'Amuse me,' I said to the pile of books sitting next to me.
Every so often I go to the What's New This Month shelf and pick out a pile of books, sit down and make a start on them all, just to get an idea of which may be for now, which for another day or which maybe perhaps eventually, and sadly some which may be never.
On this particular evening, after a run of serious reading I was in the mood for something funny.
I think we've discussed this before, that what exactly defines 'funny' may be different for all of us, and 'funny' is sadly not always as well-written as we may like either. It has to be harder to pull off than serious.
Well The Family Fang by Kevin Wilson seemed to suggest 'funny' before I'd even opened it, with a cover design that promised amusing, and with its different Picador binding, a shiny, self-bound cover and no dust jacket, semi-hardback but not quite.
And from the minute I met Family Fang I was won over. Parents Caleb and Camille and children Annie ( Child A) and Buster ( Child B). Caleb and Camille are performance artists who specialise in 'creating a situation to elicit extreme emotional responses in others'. A little sort of flash mob of their own and the children are the reluctant props in the act.
The art embraces daily life situations into which the Family Fang insert an element of surprise on the unknowing public, not unlike the TV series You've Been Framed..or does anyone remember Candid Camera... and despite the fact you can't help but know how damaging it all is for these little emotional wrecks, it is very funny indeed.
'Mr and Mrs Fang called it art. Their children called it mischief. "'You make a mess and then you walk away from it," their daughter Annie, told them. "It's a lot more complicated than that, honey," Mrs Fang said as she handed detailed breakdowns of the event to each member of the family....They were driving to Huntsville, two hours away, because they did not want to be recognised...'
I'm not going to pull any of the situations out of the context of the book because that would be to spoil the impact, but I was chuckling away merrily.
The book moves back and forth, between Annie and Buster's adult lives... Annie, in her parents' eyes, having sold her soul to the devil by becoming a film star, the lowest form of performance art, and Buster a reporter of weird and bizarre events... and their highly dysfunctional childhood mostly spent being highly embarrassed about their parents. Most of us parents fulfill that role unintentionally in our childrens' lives whilst Caleb and Camille take it to cringeworthy new levels.
It is a rare girlfriend of Buster's who puts her finger on the emotional baggage that both he and Annie carry
'...it's like your family trained you to react to the world in a way that is so specific to their art that you don't know how to interact with people in the real world. You act like every conversation is just a build-up to something awful....'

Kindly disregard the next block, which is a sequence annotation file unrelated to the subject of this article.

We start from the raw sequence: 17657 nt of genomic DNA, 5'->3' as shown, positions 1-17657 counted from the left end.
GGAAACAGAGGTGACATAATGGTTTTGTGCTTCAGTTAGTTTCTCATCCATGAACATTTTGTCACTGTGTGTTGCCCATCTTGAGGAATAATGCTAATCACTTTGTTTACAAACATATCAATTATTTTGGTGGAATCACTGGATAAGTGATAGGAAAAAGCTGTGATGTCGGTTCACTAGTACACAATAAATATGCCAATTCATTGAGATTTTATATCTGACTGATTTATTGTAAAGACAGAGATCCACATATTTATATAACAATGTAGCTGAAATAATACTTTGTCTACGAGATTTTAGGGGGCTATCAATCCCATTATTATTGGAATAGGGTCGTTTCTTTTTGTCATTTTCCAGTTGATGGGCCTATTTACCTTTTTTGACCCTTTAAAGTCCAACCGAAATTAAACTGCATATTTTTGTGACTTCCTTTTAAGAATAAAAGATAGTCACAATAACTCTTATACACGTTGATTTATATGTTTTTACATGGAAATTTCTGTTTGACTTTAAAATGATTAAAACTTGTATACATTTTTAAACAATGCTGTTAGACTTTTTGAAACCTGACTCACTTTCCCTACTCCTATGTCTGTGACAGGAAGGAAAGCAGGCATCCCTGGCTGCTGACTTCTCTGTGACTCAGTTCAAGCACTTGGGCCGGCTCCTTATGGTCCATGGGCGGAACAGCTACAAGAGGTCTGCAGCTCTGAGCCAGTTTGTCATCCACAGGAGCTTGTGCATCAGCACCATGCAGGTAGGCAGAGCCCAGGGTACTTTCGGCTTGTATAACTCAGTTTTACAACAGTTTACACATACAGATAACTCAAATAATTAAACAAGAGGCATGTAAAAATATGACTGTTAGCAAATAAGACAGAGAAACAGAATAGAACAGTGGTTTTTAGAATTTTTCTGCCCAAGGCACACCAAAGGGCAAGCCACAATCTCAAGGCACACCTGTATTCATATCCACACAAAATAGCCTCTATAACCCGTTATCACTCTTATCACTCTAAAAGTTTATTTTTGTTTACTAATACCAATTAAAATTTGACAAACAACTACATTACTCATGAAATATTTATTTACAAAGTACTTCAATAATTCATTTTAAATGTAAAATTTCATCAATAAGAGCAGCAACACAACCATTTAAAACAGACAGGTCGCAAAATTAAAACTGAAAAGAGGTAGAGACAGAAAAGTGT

When Annie is unwisely talked into appearing topless in one of her films, and Buster, reporting on a rather whacky gang of amateur weapon-makers is shot in the face by a potato ( don't ask) the pair decide to return to the Fang family fold. Caleb and Camille take them out on a performance for old times' sake where it becomes clear the olds seem to be losing their touch, so when their parents suddenly go missing, Annie and Buster are torn between believing they really have gone missing, or is this all part of a grand performance.
At this point I guess Kevin Wilson could have lost a grip on his material but he really does maintain a balance between the humour and the pathos, as both Annie and Buster reflect on their parents, how they feel about them, whether they have ever been loved or not and what the future may hold if Caleb and Camille don't return. And then as they figure out a way to flush their parents out, if that indeed is what they are supposed to do.
I won't of course reveal the slightest hint about the ending, but to say it surprised me completely... as in feather knocked down with, is an understatement. The denouement subverted just about every expectation I had and I salute Kevin Wilson for doing something quite clever there. Because perhaps this was a way of including me, and my reactions as a reader into a piece of performance art a la Family Fang. I was that surprised onlooker, filmed by them so often in the past, registering shock and disbelief on my face as events unfolded.
So if you are on the lookout for something different and quirky, perhaps add The Family Fang to the list, and I had to laugh because for a family called Fang, surely the most obvious Christmas card to send is the one that Camilla and Caleb do... with the whole family posing wearing false fang-like teeth.